Red meat hits back at banks bowing to activists

Red meat hits back at banks bowing to activists

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RMAC calls for government to stop commercial dealings with those who won't finance law-abiding businesses.

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RED meat industry leaders have taken aim at financial institutions that bow to loud-but-misleading animal activists, calling on the Federal Government to consider ceasing commercial dealings with providers who don't support law-abiding businesses.

In a submission to the Inquiry into the Prudential Regulation of Investment in Australia's Export Industries, overarching body The Red Meat Advisory Council expressed deep concerns about 'further contagion spread by extreme anti-farmer and anti-meat activists'.

If left unaddressed, the financial viability of Australia's red meat and livestock industry was at risk of being ransomed to extreme activist agendas, according to RMAC.

"RMAC is conscious that the significant difficulties in gaining access to financial services other law-abiding exporting industries have experienced is starting to emerge in the meat and livestock industry," chair John McKillop said.

"The well-resourced anti-farmer and anti-meat activist lobby, Animals Australia, is already openly calling for non-regulated changes in banking practices."

The RMAC submission quoted an excerpt from the group, which it argued outlined the agenda to prohibit access to financial services by red meat and livestock businesses.

It read: "While many banks have policies on investing in industries such as tobacco and coal, most of them don't take animal welfare into account in any meaningful way when choosing who gets their financial support. This means there's nothing stopping them from lending to cruel animal industries, using your money."

Mr McKillop said misinformed campaigns did not recognise that Australia was the only major exporting nation to require in-market traceability, control and animal welfare standards for Australian live cattle, sheep and goat exports.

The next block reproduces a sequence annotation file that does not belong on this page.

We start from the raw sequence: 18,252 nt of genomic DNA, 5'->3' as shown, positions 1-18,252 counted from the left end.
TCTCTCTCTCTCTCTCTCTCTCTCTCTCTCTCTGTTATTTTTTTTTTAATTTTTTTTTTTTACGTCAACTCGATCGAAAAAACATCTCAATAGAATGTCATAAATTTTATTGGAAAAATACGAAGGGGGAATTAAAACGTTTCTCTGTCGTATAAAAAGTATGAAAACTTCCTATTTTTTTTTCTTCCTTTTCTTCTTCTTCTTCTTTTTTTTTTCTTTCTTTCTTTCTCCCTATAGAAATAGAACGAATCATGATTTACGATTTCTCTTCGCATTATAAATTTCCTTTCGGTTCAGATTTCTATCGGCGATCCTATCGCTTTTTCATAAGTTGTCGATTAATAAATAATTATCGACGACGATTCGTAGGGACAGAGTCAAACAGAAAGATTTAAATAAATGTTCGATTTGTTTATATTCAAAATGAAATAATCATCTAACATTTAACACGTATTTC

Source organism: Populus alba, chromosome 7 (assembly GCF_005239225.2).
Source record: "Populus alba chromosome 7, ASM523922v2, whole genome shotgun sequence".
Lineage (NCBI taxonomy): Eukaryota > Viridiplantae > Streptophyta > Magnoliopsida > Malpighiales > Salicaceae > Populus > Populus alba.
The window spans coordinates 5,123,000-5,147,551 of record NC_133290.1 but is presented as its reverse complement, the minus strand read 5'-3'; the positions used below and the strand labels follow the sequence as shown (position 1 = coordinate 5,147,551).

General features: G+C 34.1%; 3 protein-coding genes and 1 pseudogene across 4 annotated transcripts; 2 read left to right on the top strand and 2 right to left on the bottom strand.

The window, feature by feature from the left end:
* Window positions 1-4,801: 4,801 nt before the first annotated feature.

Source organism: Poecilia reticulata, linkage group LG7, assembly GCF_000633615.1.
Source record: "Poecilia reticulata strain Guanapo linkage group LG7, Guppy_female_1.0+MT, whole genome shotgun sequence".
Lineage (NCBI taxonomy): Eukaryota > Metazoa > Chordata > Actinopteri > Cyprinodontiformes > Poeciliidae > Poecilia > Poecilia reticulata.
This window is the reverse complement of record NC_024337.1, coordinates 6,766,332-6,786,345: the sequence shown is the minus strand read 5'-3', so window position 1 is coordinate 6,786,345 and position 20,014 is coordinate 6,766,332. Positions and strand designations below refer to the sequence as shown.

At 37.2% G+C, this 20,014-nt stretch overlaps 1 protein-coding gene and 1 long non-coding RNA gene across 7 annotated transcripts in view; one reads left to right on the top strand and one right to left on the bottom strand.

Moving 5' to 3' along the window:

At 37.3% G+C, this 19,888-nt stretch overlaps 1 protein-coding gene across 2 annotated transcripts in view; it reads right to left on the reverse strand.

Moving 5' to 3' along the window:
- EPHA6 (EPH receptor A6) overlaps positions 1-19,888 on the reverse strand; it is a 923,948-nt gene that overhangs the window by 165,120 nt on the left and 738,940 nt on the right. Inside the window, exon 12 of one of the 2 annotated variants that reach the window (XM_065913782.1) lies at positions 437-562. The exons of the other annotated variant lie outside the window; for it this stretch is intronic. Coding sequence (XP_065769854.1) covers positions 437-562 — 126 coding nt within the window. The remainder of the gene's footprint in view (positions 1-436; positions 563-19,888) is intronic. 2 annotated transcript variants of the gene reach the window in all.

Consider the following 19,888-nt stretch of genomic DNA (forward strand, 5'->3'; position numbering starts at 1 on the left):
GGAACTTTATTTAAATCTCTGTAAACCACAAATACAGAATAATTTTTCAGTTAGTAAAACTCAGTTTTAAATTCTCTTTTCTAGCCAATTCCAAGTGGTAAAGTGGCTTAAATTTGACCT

"Furthermore, the use of selective information fails to recognise that red meat livestock green house gas emissions have fallen by 56.7 per cent since 2005, representing the most significant reduction by any Australian business sector," he said.

The Joint Standing Committee on Trade and Investment Growth began the export investment inquiry in February. It is looking at the potential impact on investment opportunities for Australian exporters of changes in practices by banks, insurers and superannuation funds, as well as the advice and guidance provided by financial regulators which affects the investment opportunities for Australian exporters.

Committee chair George Christensen said given the importance of exports to Australia's economy, the inquiry would be an opportunity to examine an issue which could have significant ramifications for the country's economic recovery from COVID-19 and beyond.

Submissions are still open and the committee has put out a call for small businesses that have experienced difficulty in sourcing funding or insurance for their export businesses to contribute.

Mr McKillop said ongoing unimpeded access to the provision of financial services to meat and livestock businesses was essential in supporting the nation's regional economic recovery.

"Without sufficient access to financial services, Australia's red meat and livestock industry will suffer from a lack of large-scale investment in systems and processes, missing opportunities to build enabling capabilities to compete internationally on a price or differentiation basis," he said.

"Long-term confidence in accessing financial services is fundamental to support industry investment protecting existing jobs, and creating new jobs for Australians."

The RMAC submission further called on the Commonwealth Government to issue a statement of intent to be a financial service provider of last resort for law-abiding businesses in instances of market failure and to annually review all providers reported to have refused service to law-abiding businesses.

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